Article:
Open-book trading remains elusive

28 November 2002
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28 November 2002 | David Arminas

Purchasers want the majority of their suppliers to use open-book trading but very few have managed to get more than 10 per cent of them on board, according to a survey.

To the question, "with what percentage of your supplier base would you like to trade open book" - where client and supplier have access to each other's accounting and trading information - 28 per cent wanted at least half their suppliers on board, compared with only 7 per cent that had achieved it.

Anthony Greenfield, head of learning at Cobalt, the business performance improvement consultancy that jointly ran the online survey with SM, said: "It is difficult to overcome the traditional mistrust of suppliers, but it remains for purchasers to break down these barriers."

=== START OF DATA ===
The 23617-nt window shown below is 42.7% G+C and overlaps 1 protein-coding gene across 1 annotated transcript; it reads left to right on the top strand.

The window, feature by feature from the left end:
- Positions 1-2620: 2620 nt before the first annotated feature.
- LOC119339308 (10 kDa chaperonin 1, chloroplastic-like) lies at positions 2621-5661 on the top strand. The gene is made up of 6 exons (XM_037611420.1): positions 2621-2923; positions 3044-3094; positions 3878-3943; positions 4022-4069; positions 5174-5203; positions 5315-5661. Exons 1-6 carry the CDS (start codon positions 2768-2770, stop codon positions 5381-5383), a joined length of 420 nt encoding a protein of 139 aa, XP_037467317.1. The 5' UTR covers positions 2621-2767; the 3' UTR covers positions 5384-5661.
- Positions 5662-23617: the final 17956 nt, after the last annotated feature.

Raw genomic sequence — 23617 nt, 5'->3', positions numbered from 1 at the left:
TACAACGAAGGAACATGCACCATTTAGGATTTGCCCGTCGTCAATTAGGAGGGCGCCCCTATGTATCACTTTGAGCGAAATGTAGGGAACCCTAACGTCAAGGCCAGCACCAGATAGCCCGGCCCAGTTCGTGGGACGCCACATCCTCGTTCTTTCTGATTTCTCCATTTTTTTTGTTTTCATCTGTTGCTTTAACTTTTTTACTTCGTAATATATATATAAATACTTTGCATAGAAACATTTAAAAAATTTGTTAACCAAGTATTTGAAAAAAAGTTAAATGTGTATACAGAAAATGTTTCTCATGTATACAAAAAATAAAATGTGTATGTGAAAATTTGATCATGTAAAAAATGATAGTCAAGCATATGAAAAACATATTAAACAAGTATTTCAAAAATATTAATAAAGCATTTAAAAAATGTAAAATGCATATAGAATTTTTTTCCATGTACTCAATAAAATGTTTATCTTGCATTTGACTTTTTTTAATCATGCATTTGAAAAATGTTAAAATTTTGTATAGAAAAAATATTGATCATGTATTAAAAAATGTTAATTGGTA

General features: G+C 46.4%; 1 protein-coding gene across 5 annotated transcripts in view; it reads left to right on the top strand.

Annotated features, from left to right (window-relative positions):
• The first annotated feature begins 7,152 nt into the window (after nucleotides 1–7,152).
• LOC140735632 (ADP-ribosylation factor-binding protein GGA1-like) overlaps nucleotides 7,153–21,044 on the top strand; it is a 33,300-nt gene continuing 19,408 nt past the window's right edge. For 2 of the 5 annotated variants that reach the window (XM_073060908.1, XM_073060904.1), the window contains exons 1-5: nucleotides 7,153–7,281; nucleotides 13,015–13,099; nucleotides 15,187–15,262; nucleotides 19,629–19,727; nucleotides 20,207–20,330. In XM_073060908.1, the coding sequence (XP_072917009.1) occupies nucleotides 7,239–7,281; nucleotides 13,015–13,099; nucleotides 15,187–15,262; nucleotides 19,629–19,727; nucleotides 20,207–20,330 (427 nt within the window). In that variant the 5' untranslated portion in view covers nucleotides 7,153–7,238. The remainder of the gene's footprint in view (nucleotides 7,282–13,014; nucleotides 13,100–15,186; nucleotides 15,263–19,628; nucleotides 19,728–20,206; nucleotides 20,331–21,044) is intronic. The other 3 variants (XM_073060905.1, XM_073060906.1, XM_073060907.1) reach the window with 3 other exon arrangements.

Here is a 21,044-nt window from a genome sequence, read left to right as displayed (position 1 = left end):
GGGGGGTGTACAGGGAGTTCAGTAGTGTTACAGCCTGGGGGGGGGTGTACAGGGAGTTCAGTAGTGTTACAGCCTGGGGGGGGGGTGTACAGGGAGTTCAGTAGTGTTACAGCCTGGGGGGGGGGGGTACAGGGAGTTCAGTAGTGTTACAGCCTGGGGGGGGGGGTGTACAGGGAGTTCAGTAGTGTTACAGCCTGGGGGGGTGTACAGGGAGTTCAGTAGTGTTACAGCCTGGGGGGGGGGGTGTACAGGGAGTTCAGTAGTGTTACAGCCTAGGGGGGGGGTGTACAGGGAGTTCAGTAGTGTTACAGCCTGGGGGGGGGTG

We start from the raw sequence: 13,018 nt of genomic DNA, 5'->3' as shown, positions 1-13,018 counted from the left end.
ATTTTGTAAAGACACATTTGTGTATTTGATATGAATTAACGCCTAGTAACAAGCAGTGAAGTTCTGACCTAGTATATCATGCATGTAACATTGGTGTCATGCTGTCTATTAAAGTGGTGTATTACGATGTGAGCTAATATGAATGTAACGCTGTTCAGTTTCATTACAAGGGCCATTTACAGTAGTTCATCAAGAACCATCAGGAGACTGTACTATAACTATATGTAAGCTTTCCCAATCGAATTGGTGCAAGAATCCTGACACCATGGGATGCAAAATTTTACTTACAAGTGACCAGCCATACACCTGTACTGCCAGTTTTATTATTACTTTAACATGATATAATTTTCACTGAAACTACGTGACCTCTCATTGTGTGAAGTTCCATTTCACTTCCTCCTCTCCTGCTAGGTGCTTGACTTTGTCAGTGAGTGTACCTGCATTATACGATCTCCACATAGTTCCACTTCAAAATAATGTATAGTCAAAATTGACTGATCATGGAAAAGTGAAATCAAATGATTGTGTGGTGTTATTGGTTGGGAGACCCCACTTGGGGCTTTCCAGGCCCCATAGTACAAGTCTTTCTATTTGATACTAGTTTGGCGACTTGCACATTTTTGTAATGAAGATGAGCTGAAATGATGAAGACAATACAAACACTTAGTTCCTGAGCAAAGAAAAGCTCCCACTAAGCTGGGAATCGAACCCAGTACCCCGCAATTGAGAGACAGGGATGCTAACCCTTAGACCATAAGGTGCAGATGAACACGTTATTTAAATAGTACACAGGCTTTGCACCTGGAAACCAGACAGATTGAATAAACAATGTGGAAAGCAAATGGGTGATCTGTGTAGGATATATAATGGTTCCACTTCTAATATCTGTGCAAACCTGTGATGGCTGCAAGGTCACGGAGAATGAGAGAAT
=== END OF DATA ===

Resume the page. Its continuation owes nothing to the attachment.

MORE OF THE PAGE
Manufacturing companies were usually better at open book because they often dealt in less controversial areas where there was more public information available on prices, such as raw materials, he added.

"It is more difficult when trying open book for overheads and profit margins, as it is a question of how to apportion these."

Respondents said that the biggest advantage for them and they believed also for their supplier was the ability to identify cost drivers and to put in place actions to reduce costs.

The survey of 142 buyers also found that data collection and analysis skills were the most needed by those wanting to make better use of open-book costing.

The ability to monitor results was the next most needed skill.

• The winners of Cobalt training in our competition were: supplies manager Mark Pearce, manager Julie Hoare, supply chain managers Ray Kirby and Sally Phillips, and buyer Steven Taylor. Congratulations to all five of them.


Calderbridge, Seascale
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Bramwith Consulting
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